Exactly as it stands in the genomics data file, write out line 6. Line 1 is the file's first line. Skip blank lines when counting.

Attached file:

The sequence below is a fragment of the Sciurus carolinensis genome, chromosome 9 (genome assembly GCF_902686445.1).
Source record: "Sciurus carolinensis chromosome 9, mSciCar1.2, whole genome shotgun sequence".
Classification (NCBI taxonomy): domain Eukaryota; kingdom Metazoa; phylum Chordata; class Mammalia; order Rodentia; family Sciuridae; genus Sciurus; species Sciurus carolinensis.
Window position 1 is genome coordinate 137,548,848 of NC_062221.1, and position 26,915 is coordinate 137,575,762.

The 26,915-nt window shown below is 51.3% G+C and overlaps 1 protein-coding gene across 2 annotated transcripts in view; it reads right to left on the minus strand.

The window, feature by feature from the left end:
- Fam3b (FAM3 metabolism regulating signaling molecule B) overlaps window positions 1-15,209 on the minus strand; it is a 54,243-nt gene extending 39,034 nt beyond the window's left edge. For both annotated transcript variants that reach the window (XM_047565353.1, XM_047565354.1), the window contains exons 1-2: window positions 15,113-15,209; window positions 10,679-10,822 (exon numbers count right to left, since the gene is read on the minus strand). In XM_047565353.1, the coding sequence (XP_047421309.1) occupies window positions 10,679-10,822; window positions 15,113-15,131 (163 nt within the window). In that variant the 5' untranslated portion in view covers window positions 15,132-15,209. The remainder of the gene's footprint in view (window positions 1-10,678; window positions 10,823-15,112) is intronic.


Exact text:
The window, feature by feature from the left end: